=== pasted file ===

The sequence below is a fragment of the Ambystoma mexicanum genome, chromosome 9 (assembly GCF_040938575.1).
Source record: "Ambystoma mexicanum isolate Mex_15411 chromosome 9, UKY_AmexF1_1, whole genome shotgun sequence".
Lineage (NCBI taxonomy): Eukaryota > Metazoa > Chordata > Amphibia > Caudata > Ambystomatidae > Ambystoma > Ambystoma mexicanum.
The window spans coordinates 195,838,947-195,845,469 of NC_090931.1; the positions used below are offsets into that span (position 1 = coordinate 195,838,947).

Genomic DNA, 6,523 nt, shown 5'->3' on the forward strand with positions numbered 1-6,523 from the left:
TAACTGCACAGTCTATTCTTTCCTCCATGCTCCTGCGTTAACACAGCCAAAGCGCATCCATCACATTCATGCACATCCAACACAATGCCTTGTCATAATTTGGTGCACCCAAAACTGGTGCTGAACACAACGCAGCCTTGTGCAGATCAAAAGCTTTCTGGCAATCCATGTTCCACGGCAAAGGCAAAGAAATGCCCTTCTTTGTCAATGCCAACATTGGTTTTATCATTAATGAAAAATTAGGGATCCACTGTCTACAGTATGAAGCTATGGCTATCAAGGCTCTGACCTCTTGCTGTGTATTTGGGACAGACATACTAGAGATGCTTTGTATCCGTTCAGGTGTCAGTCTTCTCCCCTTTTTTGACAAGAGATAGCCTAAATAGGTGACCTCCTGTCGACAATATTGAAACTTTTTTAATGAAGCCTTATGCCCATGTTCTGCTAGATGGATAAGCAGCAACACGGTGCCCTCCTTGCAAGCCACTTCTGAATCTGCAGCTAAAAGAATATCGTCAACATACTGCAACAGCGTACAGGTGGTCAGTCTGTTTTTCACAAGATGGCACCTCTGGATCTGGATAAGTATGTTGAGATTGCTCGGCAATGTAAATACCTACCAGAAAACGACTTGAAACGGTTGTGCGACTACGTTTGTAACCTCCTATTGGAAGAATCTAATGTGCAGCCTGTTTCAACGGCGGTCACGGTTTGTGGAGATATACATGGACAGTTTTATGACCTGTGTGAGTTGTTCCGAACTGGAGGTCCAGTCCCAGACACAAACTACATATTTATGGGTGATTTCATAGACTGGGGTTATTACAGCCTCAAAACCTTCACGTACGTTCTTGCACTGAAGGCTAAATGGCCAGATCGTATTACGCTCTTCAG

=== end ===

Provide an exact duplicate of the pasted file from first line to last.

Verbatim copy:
The sequence below is a fragment of the Ambystoma mexicanum genome, chromosome 9 (assembly GCF_040938575.1).
Source record: "Ambystoma mexicanum isolate Mex_15411 chromosome 9, UKY_AmexF1_1, whole genome shotgun sequence".
Lineage (NCBI taxonomy): Eukaryota > Metazoa > Chordata > Amphibia > Caudata > Ambystomatidae > Ambystoma > Ambystoma mexicanum.
The window spans coordinates 195,838,947-195,845,469 of NC_090931.1; the positions used below are offsets into that span (position 1 = coordinate 195,838,947).

Genomic DNA, 6,523 nt, shown 5'->3' on the forward strand with positions numbered 1-6,523 from the left:
TAACTGCACAGTCTATTCTTTCCTCCATGCTCCTGCGTTAACACAGCCAAAGCGCATCCATCACATTCATGCACATCCAACACAATGCCTTGTCATAATTTGGTGCACCCAAAACTGGTGCTGAACACAACGCAGCCTTGTGCAGATCAAAAGCTTTCTGGCAATCCATGTTCCACGGCAAAGGCAAAGAAATGCCCTTCTTTGTCAATGCCAACATTGGTTTTATCATTAATGAAAAATTAGGGATCCACTGTCTACAGTATGAAGCTATGGCTATCAAGGCTCTGACCTCTTGCTGTGTATTTGGGACAGACATACTAGAGATGCTTTGTATCCGTTCAGGTGTCAGTCTTCTCCCCTTTTTTGACAAGAGATAGCCTAAATAGGTGACCTCCTGTCGACAATATTGAAACTTTTTTAATGAAGCCTTATGCCCATGTTCTGCTAGATGGATAAGCAGCAACACGGTGCCCTCCTTGCAAGCCACTTCTGAATCTGCAGCTAAAAGAATATCGTCAACATACTGCAACAGCGTACAGGTGGTCAGTCTGTTTTTCACAAGATGGCACCTCTGGATCTGGATAAGTATGTTGAGATTGCTCGGCAATGTAAATACCTACCAGAAAACGACTTGAAACGGTTGTGCGACTACGTTTGTAACCTCCTATTGGAAGAATCTAATGTGCAGCCTGTTTCAACGGCGGTCACGGTTTGTGGAGATATACATGGACAGTTTTATGACCTGTGTGAGTTGTTCCGAACTGGAGGTCCAGTCCCAGACACAAACTACATATTTATGGGTGATTTCATAGACTGGGGTTATTACAGCCTCAAAACCTTCACGTACGTTCTTGCACTGAAGGCTAAATGGCCAGATCGTATTACGCTCTTCAG